As your brand evolves and grows, it becomes necessary to write new copy for your brand’s website.
Maybe you are just getting started, writing your business’ first “About” section. Or maybe you’re rebranding or moving to a new website.
When you write up these sections for the first time, it can feel awkward and strange. Where do you start?
This post uses questions to guide you through those first steps and teaches you to write website copy that converts.
Who are you writing for?
This is one of the most important questions you must answer when writing website copy. If you have a marketing plan or buyer personas laid out, you can reference them to answer this question.
Have your customer database or a list or your buyers handy. You can use these lists to find out who is already buying your products to determine who might buy your products in the future.
- What industries do my potential buyers work in?
- Is there a size company that buys your product more than the others (e.g. startups buy more than enterprise)?
- What problems do they face in their jobs?
- What job titles do they have?
- Where do they live? What cultural issues impact them as a result?
- What do they like outside of work?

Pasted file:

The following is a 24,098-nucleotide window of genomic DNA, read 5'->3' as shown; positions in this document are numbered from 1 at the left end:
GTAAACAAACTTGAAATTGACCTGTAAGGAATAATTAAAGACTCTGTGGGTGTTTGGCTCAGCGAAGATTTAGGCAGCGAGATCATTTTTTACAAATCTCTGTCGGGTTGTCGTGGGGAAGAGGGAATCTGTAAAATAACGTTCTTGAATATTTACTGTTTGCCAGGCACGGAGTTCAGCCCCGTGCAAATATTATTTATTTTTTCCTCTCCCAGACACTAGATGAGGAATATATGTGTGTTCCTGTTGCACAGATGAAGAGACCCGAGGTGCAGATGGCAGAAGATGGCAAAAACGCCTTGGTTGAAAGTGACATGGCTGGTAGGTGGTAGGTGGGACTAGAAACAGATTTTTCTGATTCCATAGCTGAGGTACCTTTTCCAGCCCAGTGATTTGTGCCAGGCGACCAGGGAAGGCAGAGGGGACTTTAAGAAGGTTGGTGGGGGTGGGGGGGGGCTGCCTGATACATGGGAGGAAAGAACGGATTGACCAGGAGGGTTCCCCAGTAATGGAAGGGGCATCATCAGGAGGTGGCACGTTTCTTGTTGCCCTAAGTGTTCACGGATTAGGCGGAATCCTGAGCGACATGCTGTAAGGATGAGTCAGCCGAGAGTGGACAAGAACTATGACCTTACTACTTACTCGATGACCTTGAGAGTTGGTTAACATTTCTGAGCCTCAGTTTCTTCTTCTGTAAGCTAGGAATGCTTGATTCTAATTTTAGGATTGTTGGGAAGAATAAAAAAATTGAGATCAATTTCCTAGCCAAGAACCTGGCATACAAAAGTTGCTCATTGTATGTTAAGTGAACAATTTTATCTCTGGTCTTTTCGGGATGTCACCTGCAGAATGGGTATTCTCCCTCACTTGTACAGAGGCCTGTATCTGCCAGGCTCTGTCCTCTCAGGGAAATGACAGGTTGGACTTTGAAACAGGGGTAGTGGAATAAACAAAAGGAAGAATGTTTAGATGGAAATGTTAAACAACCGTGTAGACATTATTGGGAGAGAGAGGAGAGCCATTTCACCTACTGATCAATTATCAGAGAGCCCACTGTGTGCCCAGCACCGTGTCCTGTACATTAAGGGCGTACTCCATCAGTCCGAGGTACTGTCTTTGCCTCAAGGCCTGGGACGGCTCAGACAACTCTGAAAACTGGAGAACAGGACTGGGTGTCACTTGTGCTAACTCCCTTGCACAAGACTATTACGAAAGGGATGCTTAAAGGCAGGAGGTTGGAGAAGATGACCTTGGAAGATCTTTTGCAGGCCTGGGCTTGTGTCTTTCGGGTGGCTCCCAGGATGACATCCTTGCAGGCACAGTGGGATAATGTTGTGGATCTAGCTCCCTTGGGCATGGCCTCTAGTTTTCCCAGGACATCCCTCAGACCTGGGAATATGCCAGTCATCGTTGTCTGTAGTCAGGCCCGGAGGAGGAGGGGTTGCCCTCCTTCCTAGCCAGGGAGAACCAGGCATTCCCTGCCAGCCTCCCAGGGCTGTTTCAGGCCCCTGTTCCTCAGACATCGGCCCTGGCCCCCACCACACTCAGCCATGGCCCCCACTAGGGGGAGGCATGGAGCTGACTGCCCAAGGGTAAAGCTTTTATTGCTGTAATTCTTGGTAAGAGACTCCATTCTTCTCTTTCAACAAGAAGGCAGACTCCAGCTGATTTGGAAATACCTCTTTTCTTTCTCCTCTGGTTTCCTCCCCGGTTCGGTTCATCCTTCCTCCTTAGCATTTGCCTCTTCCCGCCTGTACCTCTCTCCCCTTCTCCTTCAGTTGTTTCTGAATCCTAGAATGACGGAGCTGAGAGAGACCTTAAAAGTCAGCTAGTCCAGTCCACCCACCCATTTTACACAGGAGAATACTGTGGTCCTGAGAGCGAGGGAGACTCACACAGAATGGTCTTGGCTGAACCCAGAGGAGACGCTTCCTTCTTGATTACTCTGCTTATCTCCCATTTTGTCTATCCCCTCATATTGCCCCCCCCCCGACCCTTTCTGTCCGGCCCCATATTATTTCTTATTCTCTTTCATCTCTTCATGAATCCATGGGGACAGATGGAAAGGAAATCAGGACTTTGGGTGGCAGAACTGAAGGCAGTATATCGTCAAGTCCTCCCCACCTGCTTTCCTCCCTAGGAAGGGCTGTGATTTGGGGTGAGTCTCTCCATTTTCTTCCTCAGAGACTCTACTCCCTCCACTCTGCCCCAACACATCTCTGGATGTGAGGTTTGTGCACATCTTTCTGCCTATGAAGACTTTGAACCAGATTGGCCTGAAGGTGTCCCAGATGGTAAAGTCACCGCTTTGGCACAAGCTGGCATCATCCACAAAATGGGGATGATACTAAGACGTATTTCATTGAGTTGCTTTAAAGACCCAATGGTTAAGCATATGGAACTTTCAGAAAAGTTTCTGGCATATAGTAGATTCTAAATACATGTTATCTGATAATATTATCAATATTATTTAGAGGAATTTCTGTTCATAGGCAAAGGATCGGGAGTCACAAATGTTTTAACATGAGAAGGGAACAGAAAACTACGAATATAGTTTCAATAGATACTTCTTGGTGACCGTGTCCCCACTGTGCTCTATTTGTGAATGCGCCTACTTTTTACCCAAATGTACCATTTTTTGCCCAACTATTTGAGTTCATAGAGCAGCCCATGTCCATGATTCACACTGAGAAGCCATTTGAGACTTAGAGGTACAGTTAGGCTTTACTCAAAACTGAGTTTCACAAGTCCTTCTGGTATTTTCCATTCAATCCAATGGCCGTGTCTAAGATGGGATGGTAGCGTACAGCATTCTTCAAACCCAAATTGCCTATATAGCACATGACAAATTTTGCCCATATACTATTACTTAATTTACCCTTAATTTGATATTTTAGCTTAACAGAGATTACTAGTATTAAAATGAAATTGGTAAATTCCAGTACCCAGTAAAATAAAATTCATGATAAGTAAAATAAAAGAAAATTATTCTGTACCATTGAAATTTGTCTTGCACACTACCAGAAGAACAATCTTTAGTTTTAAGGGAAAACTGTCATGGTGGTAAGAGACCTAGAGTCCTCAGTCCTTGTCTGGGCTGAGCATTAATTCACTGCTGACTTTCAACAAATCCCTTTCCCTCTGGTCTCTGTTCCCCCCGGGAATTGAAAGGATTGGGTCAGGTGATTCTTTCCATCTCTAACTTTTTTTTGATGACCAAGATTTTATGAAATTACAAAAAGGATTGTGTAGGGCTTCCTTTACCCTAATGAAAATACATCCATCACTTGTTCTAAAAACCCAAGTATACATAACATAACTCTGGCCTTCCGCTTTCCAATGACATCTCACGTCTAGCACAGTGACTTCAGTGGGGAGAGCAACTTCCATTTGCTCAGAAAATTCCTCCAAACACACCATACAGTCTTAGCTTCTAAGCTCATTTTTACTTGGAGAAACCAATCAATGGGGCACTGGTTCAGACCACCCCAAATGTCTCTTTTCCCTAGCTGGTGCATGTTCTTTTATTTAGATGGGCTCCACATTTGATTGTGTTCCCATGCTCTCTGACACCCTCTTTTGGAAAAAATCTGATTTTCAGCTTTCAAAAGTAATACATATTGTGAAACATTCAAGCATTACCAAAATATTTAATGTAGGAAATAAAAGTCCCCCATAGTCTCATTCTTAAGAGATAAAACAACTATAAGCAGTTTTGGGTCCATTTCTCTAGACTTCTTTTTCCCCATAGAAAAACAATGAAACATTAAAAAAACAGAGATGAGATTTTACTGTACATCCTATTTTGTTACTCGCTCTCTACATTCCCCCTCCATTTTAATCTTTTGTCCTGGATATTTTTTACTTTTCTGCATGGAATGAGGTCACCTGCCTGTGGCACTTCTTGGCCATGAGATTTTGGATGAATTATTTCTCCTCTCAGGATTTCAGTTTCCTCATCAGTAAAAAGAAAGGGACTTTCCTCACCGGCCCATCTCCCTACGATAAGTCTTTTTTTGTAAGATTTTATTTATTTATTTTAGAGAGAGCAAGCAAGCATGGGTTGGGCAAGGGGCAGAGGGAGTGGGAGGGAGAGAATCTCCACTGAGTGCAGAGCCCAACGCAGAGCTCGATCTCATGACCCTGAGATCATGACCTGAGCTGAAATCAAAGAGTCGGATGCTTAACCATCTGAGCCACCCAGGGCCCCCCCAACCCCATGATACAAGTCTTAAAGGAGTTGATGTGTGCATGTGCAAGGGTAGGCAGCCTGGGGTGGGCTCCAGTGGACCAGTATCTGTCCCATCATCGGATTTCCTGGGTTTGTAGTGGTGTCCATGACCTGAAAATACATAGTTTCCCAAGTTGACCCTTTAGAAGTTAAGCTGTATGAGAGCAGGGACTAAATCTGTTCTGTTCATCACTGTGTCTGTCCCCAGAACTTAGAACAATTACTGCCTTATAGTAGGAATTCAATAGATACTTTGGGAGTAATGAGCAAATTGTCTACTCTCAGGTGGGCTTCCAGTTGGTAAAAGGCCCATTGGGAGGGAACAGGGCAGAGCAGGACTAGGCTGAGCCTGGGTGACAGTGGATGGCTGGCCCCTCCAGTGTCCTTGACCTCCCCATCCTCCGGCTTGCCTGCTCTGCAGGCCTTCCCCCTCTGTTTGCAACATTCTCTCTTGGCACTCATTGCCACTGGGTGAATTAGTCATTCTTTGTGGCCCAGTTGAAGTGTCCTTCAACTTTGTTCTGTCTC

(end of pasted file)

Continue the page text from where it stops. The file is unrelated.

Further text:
- What social channels will work the best to reach them?
Write answers to these questions down; don’t just think about them. For some, you may have to do a fair amount of research. Go on your customer’s social media profiles to answer these questions.
While you get a lot of value from the pages of your customers and potential buyers, you’ll learn even more by tracking down their personal pages.
There, you’ll often find the human behind the brand. You can learn more about them this way than you will reading branded content.
What language will you use?
I’m not referring to English, Spanish, French, etc.
I’m referring to the words you use to describe:
- Your company
- Your customers
- Your audience/community
- Your industry
- Yourselves (the employees at the company you work for)
- Your product
For example, Litmus calls the community of email designers that use their software “email geeks” and even created the #emailgeeks hashtag on Twitter.
These linguistical decisions are important for giving your brand one voice, one that carries through several writers and content formats.
What pages do you want on your website?
Here, you must consider why your audience comes to your website in the first place.
- How did they find your website?
- What do they want on your website?
- Where can you direct their attention next?
- What value can you offer them?
These questions will help you get started. Answer them, then consider how you will layout your navigation bar. What goes in that critical space? How will you organize other pages in those categories?
From there, you move to the copy itself.
How will you format the copy?
As you build your website, keep those decisions you just made in mind.
For each page, consider what gets your audience on a page and what will keep them there.
The idea of the journalistic “inverted pyramid” is a valuable concept here.